Looking over your MySpace page, you guys kept a studio diary the entire time you process was going?
It seems like people are really interested in how bands create and act in the studio and how that whole process goes. Bands can be either really secretive and not let anyone know what they are doing, or they do it the complete opposite and let fans be a fly on the wall and see everything. For me personally, I have nothing to hide, and we wanted to let people in and see just how hard the process can be. Hardcore has never been about building barriers, but rather breaking them down. We want to let people know that they can do the exact things we are. Being so open about our writing and recording is also a way to hopefully inspire some people.
You guys have funded the whole recording process yourselves, correct?
Yeah we did. We basically had an entire record written and although we have been talking to labels, we were in a weird position because a lot of us work in the music industry and it was as if people were afraid to approach us because they thought we could take care of ourselves or that we just knew too much. Finally, we just decided to take it in our own hands so we started asking people we knew, our parents, and we went in there ourselves and recorded a record. The record should have definitely cost us more than it did, but we were just relying on a lot of people we knew to pull us some favours in the studio.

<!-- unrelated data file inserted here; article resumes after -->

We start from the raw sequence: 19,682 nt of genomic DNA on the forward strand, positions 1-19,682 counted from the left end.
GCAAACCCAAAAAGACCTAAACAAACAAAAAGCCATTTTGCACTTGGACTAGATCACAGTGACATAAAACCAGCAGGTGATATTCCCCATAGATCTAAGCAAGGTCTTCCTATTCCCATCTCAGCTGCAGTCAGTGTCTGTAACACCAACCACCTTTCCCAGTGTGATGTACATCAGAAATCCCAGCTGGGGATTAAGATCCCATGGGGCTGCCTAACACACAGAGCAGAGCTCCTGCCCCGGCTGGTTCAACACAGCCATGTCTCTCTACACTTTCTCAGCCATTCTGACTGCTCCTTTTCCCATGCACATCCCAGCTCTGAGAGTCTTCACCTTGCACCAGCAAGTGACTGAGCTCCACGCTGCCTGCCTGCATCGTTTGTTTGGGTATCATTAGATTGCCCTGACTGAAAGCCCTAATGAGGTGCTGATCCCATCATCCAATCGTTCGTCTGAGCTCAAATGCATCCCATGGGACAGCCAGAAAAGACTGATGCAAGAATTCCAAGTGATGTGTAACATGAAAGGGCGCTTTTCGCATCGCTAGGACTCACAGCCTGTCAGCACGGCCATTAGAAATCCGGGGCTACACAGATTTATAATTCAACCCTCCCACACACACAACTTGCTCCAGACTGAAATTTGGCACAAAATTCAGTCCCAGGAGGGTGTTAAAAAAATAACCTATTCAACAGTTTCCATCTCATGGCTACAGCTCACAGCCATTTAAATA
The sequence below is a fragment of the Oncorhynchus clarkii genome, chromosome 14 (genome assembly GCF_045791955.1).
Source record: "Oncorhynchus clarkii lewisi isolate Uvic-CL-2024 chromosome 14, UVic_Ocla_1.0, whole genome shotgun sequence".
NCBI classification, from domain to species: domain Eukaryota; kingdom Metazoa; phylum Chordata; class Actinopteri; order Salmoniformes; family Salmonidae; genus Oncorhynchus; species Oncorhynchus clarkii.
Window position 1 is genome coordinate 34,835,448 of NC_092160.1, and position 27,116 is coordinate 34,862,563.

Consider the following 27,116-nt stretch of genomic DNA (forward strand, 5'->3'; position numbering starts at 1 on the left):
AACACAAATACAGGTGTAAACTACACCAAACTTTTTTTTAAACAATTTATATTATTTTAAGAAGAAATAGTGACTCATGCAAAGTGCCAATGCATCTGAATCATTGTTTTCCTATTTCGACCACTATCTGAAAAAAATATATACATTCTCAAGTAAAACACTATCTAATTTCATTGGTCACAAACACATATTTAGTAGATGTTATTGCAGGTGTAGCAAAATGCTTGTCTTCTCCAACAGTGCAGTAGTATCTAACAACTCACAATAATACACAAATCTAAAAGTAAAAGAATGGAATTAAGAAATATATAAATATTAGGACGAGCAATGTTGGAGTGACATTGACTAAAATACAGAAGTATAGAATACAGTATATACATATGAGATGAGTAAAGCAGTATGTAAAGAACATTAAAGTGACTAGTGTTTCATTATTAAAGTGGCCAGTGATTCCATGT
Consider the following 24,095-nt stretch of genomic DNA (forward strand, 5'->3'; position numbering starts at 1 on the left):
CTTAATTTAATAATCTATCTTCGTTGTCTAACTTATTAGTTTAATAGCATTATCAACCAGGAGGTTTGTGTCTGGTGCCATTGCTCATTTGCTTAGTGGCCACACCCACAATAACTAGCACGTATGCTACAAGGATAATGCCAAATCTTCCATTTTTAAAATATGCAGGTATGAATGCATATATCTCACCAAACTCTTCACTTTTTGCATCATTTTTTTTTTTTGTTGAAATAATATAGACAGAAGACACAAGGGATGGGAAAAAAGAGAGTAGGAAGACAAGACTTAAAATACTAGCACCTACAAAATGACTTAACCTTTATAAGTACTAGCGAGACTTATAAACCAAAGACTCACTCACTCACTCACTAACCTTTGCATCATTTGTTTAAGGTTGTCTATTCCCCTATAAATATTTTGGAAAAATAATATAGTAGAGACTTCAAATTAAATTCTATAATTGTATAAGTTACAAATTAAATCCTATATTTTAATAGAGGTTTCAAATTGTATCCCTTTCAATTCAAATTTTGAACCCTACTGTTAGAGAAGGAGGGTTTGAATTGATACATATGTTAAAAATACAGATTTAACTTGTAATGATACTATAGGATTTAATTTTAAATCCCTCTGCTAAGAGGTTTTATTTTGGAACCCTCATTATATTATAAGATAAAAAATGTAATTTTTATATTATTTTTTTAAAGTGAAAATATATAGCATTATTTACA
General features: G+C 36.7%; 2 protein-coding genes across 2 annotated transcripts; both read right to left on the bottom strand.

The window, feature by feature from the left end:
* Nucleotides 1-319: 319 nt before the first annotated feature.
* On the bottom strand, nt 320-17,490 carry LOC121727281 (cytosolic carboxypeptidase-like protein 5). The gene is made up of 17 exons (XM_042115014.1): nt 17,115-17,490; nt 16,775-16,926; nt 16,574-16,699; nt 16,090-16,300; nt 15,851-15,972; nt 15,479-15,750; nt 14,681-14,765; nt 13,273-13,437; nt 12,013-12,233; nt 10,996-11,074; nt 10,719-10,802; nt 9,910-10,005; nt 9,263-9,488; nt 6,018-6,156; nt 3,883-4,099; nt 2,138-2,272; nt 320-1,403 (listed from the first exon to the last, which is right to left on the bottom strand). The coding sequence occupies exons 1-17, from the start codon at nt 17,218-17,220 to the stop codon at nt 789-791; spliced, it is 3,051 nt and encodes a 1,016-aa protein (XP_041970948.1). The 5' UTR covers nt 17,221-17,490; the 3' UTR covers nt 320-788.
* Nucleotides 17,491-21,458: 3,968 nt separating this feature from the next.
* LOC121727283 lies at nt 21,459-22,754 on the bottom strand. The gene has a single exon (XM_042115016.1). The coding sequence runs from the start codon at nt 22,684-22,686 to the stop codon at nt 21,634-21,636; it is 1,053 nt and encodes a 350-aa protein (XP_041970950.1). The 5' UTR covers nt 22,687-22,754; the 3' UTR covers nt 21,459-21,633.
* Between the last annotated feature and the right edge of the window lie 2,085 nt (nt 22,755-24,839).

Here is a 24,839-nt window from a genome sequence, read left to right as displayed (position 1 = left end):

Was there ever a time where you thought that funding it on your own would be unrealistic?
There were definitely times where it seemed hard. Up until three or four months ago we thought we would be putting out the album entirely on our own, but then we got a lot of interest from Torque Records. With the way that the music industry operates these days, it was just so much easier to get our music out to a wider audience with a label. Regardless, we were just creating this record for ourselves and then if we were going to release it ourselves we would want to keep it as cheap as possible and try and get help from as many people as possible.
Beau from Saosin produced your new album, and you guys seem to be quite happy with the outcome. Were you ever concerned that someone with a musical background so different than yours might have a different stylistic direction?
Me personally, I love working with him. I know there were times where our guitarist Matt had some difficulty doing vocals with him just because they had a difference of styles. There was a point where I was a bit concerned, but overall Beau does such an incredible job. Beau records in a very relaxed atmosphere and he is never trying to motivate you or push you to the point where it breaks you down. Beau definitely has a bright future in the musical production world, and I was real happy with him.
Now that the album is finished, can you pick out a certain song that has become most meaningful to you?
Yeah, there are a couple songs which stand out in particular to me. There is one called “The Hours We Keep,” which we posted on our MySpace. It’s one of those songs that mean a lot to me lyrically. It has to do with the struggles that a lot of people go through when they are trying to decide whether or not they want to pursue something they feel passionate about for their careers or something that is they feel is safe and “comfortable.” Me being where I’m at in my own personal life and working in the music industry, there is always a pressure that I should pursue “real life” activities and make a more substantial living. It’s about the struggles that no teenager really thinks about until they are actually faced with real life. There is always a fork in the road, and I choose to stick with what I love. I don’t regret this decision whatsoever.
Both of the songs you have released online seem to convey a sense of optimism during times of strife. Is this a recurrent idea throughout your album? What kind of experiences inspired your writing?